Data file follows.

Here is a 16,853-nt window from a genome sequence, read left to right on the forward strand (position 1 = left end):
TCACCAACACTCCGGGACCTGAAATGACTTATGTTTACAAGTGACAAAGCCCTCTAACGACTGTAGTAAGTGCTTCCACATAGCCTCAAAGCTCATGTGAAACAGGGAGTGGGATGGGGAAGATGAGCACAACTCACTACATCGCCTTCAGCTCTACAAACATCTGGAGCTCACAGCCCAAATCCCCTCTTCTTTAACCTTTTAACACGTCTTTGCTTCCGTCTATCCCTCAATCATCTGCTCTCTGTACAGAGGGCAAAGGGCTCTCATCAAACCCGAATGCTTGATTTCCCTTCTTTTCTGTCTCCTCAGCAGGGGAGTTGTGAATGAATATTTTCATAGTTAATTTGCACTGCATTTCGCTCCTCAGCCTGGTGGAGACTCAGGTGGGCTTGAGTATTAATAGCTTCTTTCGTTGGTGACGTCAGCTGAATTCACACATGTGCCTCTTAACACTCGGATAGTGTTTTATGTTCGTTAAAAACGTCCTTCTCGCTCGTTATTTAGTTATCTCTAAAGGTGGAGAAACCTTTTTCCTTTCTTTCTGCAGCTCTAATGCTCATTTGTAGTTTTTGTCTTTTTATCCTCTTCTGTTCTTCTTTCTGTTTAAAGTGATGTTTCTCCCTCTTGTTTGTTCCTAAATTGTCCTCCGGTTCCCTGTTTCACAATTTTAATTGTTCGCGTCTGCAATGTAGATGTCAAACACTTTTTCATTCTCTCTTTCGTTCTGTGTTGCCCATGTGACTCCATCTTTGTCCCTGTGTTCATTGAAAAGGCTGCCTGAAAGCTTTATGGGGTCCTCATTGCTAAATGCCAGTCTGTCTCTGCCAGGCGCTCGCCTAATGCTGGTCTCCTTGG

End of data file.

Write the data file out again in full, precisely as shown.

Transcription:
Here is a 16,853-nt window from a genome sequence, read left to right on the forward strand (position 1 = left end):
TCACCAACACTCCGGGACCTGAAATGACTTATGTTTACAAGTGACAAAGCCCTCTAACGACTGTAGTAAGTGCTTCCACATAGCCTCAAAGCTCATGTGAAACAGGGAGTGGGATGGGGAAGATGAGCACAACTCACTACATCGCCTTCAGCTCTACAAACATCTGGAGCTCACAGCCCAAATCCCCTCTTCTTTAACCTTTTAACACGTCTTTGCTTCCGTCTATCCCTCAATCATCTGCTCTCTGTACAGAGGGCAAAGGGCTCTCATCAAACCCGAATGCTTGATTTCCCTTCTTTTCTGTCTCCTCAGCAGGGGAGTTGTGAATGAATATTTTCATAGTTAATTTGCACTGCATTTCGCTCCTCAGCCTGGTGGAGACTCAGGTGGGCTTGAGTATTAATAGCTTCTTTCGTTGGTGACGTCAGCTGAATTCACACATGTGCCTCTTAACACTCGGATAGTGTTTTATGTTCGTTAAAAACGTCCTTCTCGCTCGTTATTTAGTTATCTCTAAAGGTGGAGAAACCTTTTTCCTTTCTTTCTGCAGCTCTAATGCTCATTTGTAGTTTTTGTCTTTTTATCCTCTTCTGTTCTTCTTTCTGTTTAAAGTGATGTTTCTCCCTCTTGTTTGTTCCTAAATTGTCCTCCGGTTCCCTGTTTCACAATTTTAATTGTTCGCGTCTGCAATGTAGATGTCAAACACTTTTTCATTCTCTCTTTCGTTCTGTGTTGCCCATGTGACTCCATCTTTGTCCCTGTGTTCATTGAAAAGGCTGCCTGAAAGCTTTATGGGGTCCTCATTGCTAAATGCCAGTCTGTCTCTGCCAGGCGCTCGCCTAATGCTGGTCTCCTTGG